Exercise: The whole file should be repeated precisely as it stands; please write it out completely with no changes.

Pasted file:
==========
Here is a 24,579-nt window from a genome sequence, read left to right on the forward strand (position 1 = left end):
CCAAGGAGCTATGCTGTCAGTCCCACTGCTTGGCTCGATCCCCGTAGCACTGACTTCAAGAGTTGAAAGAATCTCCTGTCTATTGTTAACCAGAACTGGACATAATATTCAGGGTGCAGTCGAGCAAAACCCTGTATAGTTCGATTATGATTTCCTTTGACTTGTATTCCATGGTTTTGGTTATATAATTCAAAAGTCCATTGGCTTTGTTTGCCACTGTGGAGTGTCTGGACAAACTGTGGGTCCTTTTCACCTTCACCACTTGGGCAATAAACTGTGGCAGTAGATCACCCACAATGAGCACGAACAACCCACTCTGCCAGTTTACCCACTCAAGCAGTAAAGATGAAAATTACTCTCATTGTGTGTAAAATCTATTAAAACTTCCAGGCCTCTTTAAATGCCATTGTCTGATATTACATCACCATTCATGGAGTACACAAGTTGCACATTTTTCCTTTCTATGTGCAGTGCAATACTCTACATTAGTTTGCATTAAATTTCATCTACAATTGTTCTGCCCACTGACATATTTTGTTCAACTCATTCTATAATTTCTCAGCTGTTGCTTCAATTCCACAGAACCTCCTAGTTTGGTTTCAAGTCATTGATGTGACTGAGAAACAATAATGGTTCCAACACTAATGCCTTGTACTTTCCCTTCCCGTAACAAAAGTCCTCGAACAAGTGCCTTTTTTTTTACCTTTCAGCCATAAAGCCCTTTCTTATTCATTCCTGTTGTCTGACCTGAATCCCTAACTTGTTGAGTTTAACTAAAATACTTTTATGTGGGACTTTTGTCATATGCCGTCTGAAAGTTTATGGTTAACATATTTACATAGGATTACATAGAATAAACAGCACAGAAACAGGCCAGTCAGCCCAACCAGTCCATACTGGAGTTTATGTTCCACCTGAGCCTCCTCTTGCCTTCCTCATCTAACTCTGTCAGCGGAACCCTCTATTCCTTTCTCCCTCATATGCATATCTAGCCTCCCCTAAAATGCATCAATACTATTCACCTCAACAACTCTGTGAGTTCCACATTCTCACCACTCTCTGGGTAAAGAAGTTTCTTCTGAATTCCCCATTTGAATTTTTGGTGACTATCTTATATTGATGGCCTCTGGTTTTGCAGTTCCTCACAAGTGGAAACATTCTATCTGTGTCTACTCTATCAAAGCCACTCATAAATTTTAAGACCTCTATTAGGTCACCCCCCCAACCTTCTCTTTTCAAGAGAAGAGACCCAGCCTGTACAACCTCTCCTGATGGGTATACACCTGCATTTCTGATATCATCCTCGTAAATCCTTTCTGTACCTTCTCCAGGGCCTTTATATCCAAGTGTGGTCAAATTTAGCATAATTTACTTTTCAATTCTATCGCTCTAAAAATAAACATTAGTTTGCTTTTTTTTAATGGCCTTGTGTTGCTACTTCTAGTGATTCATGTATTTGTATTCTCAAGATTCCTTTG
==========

Here is a 24,579-nt window from a genome sequence, read left to right on the forward strand (position 1 = left end):
CCAAGGAGCTATGCTGTCAGTCCCACTGCTTGGCTCGATCCCCGTAGCACTGACTTCAAGAGTTGAAAGAATCTCCTGTCTATTGTTAACCAGAACTGGACATAATATTCAGGGTGCAGTCGAGCAAAACCCTGTATAGTTCGATTATGATTTCCTTTGACTTGTATTCCATGGTTTTGGTTATATAATTCAAAAGTCCATTGGCTTTGTTTGCCACTGTGGAGTGTCTGGACAAACTGTGGGTCCTTTTCACCTTCACCACTTGGGCAATAAACTGTGGCAGTAGATCACCCACAATGAGCACGAACAACCCACTCTGCCAGTTTACCCACTCAAGCAGTAAAGATGAAAATTACTCTCATTGTGTGTAAAATCTATTAAAACTTCCAGGCCTCTTTAAATGCCATTGTCTGATATTACATCACCATTCATGGAGTACACAAGTTGCACATTTTTCCTTTCTATGTGCAGTGCAATACTCTACATTAGTTTGCATTAAATTTCATCTACAATTGTTCTGCCCACTGACATATTTTGTTCAACTCATTCTATAATTTCTCAGCTGTTGCTTCAATTCCACAGAACCTCCTAGTTTGGTTTCAAGTCATTGATGTGACTGAGAAACAATAATGGTTCCAACACTAATGCCTTGTACTTTCCCTTCCCGTAACAAAAGTCCTCGAACAAGTGCCTTTTTTTTTACCTTTCAGCCATAAAGCCCTTTCTTATTCATTCCTGTTGTCTGACCTGAATCCCTAACTTGTTGAGTTTAACTAAAATACTTTTATGTGGGACTTTTGTCATATGCCGTCTGAAAGTTTATGGTTAACATATTTACATAGGATTACATAGAATAAACAGCACAGAAACAGGCCAGTCAGCCCAACCAGTCCATACTGGAGTTTATGTTCCACCTGAGCCTCCTCTTGCCTTCCTCATCTAACTCTGTCAGCGGAACCCTCTATTCCTTTCTCCCTCATATGCATATCTAGCCTCCCCTAAAATGCATCAATACTATTCACCTCAACAACTCTGTGAGTTCCACATTCTCACCACTCTCTGGGTAAAGAAGTTTCTTCTGAATTCCCCATTTGAATTTTTGGTGACTATCTTATATTGATGGCCTCTGGTTTTGCAGTTCCTCACAAGTGGAAACATTCTATCTGTGTCTACTCTATCAAAGCCACTCATAAATTTTAAGACCTCTATTAGGTCACCCCCCCAACCTTCTCTTTTCAAGAGAAGAGACCCAGCCTGTACAACCTCTCCTGATGGGTATACACCTGCATTTCTGATATCATCCTCGTAAATCCTTTCTGTACCTTCTCCAGGGCCTTTATATCCAAGTGTGGTCAAATTTAGCATAATTTACTTTTCAATTCTATCGCTCTAAAAATAAACATTAGTTTGCTTTTTTTTAATGGCCTTGTGTTGCTACTTCTAGTGATTCATGTATTTGTATTCTCAAGATTCCTTTG